Facts: When Mother and Father divorced, their agreed parenting plan designated Mother as the primary residential parent of their two children and set out Father’s parenting time.
Two years later, Father notified Mother that he was moving to New Jersey. Because of Father’s move to New Jersey, Mother petitioned to modify the parenting plan.
Father counter-petitioned to modify the parenting plan. He alleged that Mother had been charged with two felonies: possession of a controlled substance with intent to deliver and forgery. He alleged that Mother’s drug use resulted in the children being malnourished, truant from school, and unsafe in Mother’s care.
When the trial began, the trial court orally dismissed Mother’s petition because she had not filed a proposed parenting plan as required by Tennessee Code Annotated § 36-6-405.
Mother admitted developing a prescription drug addiction. She voluntarily completed an intensive outpatient rehabilitation program and complied with her treatment, including passing all drug screens. She testified she maintained her sobriety for over 18 months by the time of trial.
The trial court noted that, given Father’s move to New Jersey and Mother’s criminal charges, there was a material change in circumstances. The trial court concluded it was in the children’s best interest that Father be named the primary residential parent. Mother was awarded 110 days of parenting time.
On Appeal: The Court of Appeals affirmed the trial court.
Determining a child’s best interest is a fact-sensitive inquiry that does not call for a rote examination of each of the statutory factors and then a determination of whether the sum of the factors tips for or against the parent. The relevancy and weight to be given each factor depends on the unique facts of each case. Determining what is in the child’s best interest could turn on a single factor.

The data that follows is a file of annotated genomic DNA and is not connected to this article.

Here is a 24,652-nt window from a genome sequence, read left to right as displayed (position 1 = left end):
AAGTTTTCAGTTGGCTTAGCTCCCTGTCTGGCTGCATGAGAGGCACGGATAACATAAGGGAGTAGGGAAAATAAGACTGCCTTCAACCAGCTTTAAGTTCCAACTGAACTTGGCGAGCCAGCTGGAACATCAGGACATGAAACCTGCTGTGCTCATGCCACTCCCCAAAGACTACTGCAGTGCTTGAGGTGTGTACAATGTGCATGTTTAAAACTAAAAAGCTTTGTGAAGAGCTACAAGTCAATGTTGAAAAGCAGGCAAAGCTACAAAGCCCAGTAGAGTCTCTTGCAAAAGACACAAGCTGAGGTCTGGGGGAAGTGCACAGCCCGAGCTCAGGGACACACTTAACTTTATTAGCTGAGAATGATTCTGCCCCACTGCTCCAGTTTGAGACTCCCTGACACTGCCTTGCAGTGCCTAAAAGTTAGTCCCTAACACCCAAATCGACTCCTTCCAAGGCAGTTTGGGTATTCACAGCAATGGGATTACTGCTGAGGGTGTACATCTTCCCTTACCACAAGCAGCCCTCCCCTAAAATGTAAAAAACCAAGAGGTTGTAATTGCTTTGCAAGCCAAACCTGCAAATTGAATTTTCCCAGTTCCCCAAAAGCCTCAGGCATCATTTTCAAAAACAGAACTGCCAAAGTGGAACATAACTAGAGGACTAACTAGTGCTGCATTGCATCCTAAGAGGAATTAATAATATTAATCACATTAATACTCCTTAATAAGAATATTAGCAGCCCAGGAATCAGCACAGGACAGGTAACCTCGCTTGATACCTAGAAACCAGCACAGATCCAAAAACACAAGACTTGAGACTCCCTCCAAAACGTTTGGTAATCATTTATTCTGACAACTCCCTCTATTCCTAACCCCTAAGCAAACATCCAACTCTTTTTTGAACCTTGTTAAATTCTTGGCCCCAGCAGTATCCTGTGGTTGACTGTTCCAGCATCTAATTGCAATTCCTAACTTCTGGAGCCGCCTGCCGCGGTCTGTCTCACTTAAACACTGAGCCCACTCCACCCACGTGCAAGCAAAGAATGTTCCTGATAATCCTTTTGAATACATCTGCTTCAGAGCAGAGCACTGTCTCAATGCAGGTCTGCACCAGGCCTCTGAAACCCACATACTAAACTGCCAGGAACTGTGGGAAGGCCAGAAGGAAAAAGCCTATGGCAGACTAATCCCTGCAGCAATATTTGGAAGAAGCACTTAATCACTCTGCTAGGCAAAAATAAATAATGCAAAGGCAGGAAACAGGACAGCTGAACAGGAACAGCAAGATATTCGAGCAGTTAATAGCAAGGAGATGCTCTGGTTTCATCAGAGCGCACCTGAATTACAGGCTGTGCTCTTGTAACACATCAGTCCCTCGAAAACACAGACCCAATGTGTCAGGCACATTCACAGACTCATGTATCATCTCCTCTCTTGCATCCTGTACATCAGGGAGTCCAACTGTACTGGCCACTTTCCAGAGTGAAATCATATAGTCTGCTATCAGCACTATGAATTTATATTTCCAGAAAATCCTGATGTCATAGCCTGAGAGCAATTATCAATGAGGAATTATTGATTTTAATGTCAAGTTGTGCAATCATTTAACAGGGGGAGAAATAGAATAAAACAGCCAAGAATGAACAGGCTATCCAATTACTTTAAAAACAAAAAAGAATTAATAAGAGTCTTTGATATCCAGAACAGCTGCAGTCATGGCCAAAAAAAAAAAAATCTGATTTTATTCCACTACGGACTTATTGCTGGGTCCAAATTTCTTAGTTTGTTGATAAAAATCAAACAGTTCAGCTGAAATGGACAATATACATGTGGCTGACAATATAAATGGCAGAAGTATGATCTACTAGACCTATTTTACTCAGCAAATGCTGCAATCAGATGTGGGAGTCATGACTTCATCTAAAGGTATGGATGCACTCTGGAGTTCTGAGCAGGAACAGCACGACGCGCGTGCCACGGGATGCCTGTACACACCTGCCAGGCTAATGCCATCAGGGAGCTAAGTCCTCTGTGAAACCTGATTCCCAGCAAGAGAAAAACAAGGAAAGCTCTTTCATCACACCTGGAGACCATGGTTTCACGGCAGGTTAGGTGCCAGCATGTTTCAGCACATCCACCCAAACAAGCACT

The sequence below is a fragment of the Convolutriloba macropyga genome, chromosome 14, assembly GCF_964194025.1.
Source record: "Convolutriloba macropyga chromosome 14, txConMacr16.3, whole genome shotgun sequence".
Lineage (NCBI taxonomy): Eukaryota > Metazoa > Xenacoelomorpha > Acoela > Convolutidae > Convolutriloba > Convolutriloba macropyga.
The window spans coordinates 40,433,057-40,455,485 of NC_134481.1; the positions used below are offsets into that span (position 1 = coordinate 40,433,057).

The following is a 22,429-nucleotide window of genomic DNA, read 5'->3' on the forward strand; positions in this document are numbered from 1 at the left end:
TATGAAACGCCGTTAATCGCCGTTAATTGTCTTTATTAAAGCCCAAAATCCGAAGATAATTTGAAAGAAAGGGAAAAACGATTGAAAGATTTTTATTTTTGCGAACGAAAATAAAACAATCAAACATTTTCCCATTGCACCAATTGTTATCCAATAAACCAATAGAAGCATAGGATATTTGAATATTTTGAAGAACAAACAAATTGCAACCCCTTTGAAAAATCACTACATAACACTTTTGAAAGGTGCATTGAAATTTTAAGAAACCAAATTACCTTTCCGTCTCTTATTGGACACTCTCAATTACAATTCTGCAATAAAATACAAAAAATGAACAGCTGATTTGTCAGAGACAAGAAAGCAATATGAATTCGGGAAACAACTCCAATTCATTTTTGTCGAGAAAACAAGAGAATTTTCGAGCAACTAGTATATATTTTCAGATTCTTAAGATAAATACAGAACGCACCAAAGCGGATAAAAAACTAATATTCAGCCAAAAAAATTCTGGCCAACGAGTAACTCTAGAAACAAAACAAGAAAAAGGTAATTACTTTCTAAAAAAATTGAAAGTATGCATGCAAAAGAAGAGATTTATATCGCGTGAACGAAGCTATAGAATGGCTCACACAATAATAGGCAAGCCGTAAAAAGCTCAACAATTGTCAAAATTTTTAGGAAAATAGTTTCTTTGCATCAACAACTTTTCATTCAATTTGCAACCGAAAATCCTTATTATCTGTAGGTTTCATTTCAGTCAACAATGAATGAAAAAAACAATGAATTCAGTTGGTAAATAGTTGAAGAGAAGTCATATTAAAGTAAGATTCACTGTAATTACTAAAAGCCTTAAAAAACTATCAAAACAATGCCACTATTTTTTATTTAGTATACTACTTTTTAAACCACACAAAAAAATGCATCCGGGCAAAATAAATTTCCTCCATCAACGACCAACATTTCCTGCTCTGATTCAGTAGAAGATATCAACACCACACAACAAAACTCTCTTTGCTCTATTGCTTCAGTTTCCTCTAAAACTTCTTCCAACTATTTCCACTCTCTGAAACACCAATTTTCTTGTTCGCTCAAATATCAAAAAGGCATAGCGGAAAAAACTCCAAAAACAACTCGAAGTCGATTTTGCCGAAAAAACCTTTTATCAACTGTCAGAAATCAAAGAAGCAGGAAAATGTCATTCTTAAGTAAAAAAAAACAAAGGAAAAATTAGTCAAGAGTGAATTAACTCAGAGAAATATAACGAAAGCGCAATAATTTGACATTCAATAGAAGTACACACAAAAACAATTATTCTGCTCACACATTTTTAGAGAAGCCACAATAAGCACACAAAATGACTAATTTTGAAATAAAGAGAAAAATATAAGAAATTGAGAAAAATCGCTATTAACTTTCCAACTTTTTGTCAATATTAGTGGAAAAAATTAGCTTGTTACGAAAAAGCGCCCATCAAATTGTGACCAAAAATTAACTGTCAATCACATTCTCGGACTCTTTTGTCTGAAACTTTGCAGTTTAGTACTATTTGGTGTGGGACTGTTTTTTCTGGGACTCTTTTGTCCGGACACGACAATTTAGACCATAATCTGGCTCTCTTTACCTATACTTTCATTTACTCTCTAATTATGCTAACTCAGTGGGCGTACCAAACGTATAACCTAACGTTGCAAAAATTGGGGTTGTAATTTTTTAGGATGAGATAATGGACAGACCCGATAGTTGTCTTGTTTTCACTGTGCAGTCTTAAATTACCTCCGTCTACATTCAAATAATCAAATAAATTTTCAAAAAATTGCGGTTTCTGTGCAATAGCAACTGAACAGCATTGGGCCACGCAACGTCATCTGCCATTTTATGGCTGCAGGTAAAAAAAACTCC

After examining the record, the Court found the evidence supported the trial court’s conclusion:
Here, the bulk of factors favored neither party. Of the factors that weigh in favor of a particular party, however, the majority favor Father. In particular, the evidence concerning Father’s stability, his support network in New Jersey, and Mother’s decision to place her drug addiction before the mental and physical well-being of the children for even a period of few years, strongly support naming Father primary residential parent. Indeed, only a single factor strongly favors Mother, the fact that she has been the children’s primary caregiver since the divorce. . . . [T]his factor is not sufficient to militate in favor of keeping Mother as primary residential parent.
The trial court’s judgment was affirmed.
K.O.’s Comment: I hope you read this far because I blogged about this opinion solely to solicit your thoughts on the questions raised in these two comments.
(1) Father alleged that, because of Mother’s drug use, the children were malnourished, truant from school, and unsafe in her care. Doesn’t this allege dependence and neglect? Per the ruling in Cox v. Lucas, did the divorce court have subject-matter jurisdiction, or did exclusive jurisdiction lie with the juvenile court? If the latter, then isn’t the trial court’s ruling void?
(2) Note that Mother’s petition was dismissed by the trial court for failure to file a proposed parenting plan per Tennessee Code Annotated § 36-6-405. Considering the holding in Freeman v. Freeman, was this appropriate?